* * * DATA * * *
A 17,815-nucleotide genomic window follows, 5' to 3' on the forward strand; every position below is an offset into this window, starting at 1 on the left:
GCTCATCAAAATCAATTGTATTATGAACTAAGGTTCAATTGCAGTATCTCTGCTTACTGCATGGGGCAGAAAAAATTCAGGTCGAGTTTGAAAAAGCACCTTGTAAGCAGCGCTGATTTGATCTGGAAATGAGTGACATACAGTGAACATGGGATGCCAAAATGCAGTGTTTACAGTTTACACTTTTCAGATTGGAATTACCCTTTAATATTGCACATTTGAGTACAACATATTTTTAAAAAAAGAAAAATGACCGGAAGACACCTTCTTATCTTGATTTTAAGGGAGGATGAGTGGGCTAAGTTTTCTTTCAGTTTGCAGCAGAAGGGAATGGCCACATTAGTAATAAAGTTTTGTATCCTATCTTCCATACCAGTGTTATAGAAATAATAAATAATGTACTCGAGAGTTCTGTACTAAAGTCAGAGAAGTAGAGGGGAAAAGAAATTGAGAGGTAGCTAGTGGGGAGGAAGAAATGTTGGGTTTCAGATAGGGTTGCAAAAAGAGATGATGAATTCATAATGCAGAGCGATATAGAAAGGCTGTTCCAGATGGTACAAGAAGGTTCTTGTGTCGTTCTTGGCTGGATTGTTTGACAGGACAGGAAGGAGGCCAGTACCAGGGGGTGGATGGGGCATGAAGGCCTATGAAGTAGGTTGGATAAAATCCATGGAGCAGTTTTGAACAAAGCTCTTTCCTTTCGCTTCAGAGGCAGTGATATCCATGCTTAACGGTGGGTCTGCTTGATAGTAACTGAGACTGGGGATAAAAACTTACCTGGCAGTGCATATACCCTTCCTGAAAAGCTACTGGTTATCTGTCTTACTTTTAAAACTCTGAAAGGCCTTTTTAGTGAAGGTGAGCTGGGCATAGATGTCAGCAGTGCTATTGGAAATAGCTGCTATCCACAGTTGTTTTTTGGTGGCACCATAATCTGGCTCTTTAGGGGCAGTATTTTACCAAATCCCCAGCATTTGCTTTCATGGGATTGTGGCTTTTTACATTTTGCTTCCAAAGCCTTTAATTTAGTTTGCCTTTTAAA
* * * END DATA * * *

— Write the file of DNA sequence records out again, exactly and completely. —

A 17,815-nucleotide genomic window follows, 5' to 3' on the forward strand; every position below is an offset into this window, starting at 1 on the left:
GCTCATCAAAATCAATTGTATTATGAACTAAGGTTCAATTGCAGTATCTCTGCTTACTGCATGGGGCAGAAAAAATTCAGGTCGAGTTTGAAAAAGCACCTTGTAAGCAGCGCTGATTTGATCTGGAAATGAGTGACATACAGTGAACATGGGATGCCAAAATGCAGTGTTTACAGTTTACACTTTTCAGATTGGAATTACCCTTTAATATTGCACATTTGAGTACAACATATTTTTAAAAAAAGAAAAATGACCGGAAGACACCTTCTTATCTTGATTTTAAGGGAGGATGAGTGGGCTAAGTTTTCTTTCAGTTTGCAGCAGAAGGGAATGGCCACATTAGTAATAAAGTTTTGTATCCTATCTTCCATACCAGTGTTATAGAAATAATAAATAATGTACTCGAGAGTTCTGTACTAAAGTCAGAGAAGTAGAGGGGAAAAGAAATTGAGAGGTAGCTAGTGGGGAGGAAGAAATGTTGGGTTTCAGATAGGGTTGCAAAAAGAGATGATGAATTCATAATGCAGAGCGATATAGAAAGGCTGTTCCAGATGGTACAAGAAGGTTCTTGTGTCGTTCTTGGCTGGATTGTTTGACAGGACAGGAAGGAGGCCAGTACCAGGGGGTGGATGGGGCATGAAGGCCTATGAAGTAGGTTGGATAAAATCCATGGAGCAGTTTTGAACAAAGCTCTTTCCTTTCGCTTCAGAGGCAGTGATATCCATGCTTAACGGTGGGTCTGCTTGATAGTAACTGAGACTGGGGATAAAAACTTACCTGGCAGTGCATATACCCTTCCTGAAAAGCTACTGGTTATCTGTCTTACTTTTAAAACTCTGAAAGGCCTTTTTAGTGAAGGTGAGCTGGGCATAGATGTCAGCAGTGCTATTGGAAATAGCTGCTATCCACAGTTGTTTTTTGGTGGCACCATAATCTGGCTCTTTAGGGGCAGTATTTTACCAAATCCCCAGCATTTGCTTTCATGGGATTGTGGCTTTTTACATTTTGCTTCCAAAGCCTTTAATTTAGTTTGCCTTTTAAA